Odysseus and the Sirens: the Problem of the Trireme
A.F. Tilley explains how the Greeks propelled their boats.
The scene above is from an Attic red-figure vase, made between 490 and 480 B.C., now in the British Museum. It shows Odysseus, bound by his own order to the mast of his ship, the only man to hear the Siren’s irresistible song and to survive it; while his crew, their ears stopped with beeswax, row stolidly on. The nautical details have been carefully depicted. The ropes for furling the sails and for hauling round the yard are quite clear; and the fitting at the mast-head seems to have been drawn by someone who had studied his subject. But some features of this ship might, at first, give the impression that the artist, who clearly knew the ropes, blundered badly when it came to rowing.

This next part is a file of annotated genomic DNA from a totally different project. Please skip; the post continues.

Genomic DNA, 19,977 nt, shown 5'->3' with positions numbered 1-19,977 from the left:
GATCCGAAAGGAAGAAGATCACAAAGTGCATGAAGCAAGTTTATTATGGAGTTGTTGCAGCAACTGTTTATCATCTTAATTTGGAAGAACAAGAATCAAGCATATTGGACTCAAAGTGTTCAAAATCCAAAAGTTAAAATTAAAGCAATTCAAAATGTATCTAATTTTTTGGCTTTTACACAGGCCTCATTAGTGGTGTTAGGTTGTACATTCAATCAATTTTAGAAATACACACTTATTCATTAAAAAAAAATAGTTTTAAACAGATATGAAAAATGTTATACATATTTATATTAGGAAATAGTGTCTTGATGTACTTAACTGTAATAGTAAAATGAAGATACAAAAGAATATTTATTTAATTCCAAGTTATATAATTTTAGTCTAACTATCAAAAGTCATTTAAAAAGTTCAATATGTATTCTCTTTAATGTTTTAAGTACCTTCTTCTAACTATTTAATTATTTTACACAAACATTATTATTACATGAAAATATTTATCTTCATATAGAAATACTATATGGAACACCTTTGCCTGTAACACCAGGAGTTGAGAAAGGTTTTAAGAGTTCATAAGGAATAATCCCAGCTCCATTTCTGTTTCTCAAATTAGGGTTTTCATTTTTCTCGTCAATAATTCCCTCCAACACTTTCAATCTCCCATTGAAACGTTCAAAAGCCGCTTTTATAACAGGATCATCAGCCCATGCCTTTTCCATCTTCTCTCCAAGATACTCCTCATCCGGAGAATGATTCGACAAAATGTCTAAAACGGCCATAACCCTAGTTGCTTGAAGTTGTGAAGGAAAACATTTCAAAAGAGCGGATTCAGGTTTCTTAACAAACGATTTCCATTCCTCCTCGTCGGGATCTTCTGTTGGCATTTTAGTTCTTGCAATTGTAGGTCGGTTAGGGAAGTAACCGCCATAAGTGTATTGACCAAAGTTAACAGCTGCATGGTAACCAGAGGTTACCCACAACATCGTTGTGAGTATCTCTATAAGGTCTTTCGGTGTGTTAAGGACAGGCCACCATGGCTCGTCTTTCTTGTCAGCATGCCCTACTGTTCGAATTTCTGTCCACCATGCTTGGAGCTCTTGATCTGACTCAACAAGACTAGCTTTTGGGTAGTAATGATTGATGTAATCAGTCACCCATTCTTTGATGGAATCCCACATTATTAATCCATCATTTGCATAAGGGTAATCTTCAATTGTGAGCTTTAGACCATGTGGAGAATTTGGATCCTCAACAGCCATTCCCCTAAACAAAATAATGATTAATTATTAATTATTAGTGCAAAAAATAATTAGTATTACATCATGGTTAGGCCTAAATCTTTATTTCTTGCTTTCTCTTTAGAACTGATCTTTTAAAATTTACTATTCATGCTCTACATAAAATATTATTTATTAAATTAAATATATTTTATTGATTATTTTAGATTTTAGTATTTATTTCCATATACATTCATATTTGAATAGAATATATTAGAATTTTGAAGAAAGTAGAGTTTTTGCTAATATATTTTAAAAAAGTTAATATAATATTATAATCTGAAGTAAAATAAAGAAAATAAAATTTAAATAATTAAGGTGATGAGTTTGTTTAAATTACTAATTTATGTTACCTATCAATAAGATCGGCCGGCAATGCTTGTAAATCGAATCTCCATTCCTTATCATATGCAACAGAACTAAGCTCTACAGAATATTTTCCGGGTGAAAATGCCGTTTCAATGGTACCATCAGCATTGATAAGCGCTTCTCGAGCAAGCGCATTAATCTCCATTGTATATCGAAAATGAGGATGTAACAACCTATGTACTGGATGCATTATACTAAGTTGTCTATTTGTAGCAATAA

Looking at the port side of the ship, we see four oarsmen, six oars—not counting the steering oars —and seven oar-ports. The oarsman on the right, looking over his shoulder, is, as one would expect, using the oar nearest the stern; but there is another oar that he is not himself using; and, if the picture is to make any sense at all, this oar must run across the midriff of the man we see into the hands of a man we cannot see. The next man presents no difficulties. The third, whose head obscures the knee of the bound Odysseus, is like the first we considered: he is using an oar, and there is another oar which, it appears, must cross his chest and be worked by someone the artist has not shown. Finally, the man nearest the bows is working his own oar, though there is an empty oar-port handy.